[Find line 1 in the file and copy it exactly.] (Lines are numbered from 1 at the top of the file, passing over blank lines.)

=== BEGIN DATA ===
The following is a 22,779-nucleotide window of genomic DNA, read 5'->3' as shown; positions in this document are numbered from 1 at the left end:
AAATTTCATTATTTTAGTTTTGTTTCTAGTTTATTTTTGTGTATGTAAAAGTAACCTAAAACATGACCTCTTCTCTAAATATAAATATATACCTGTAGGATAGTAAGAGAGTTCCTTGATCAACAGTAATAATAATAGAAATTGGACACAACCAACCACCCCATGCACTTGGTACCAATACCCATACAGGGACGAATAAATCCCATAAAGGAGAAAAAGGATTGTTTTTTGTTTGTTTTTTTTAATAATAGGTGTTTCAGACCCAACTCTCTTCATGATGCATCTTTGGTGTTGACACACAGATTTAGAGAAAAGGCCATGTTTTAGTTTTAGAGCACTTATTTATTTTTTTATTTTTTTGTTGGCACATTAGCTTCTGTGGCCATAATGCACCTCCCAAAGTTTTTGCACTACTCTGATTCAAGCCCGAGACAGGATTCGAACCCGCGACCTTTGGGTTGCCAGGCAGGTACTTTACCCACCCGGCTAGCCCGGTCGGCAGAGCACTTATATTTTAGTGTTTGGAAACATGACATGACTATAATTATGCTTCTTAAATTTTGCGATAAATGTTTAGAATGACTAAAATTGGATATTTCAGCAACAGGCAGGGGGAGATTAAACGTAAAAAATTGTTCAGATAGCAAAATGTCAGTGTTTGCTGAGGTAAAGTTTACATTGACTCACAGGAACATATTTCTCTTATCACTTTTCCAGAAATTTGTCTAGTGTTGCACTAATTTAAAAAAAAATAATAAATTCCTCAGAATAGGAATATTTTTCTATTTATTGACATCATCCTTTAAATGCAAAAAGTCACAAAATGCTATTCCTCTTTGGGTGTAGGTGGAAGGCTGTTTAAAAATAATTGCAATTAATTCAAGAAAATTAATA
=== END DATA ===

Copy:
The following is a 22,779-nucleotide window of genomic DNA, read 5'->3' as shown; positions in this document are numbered from 1 at the left end: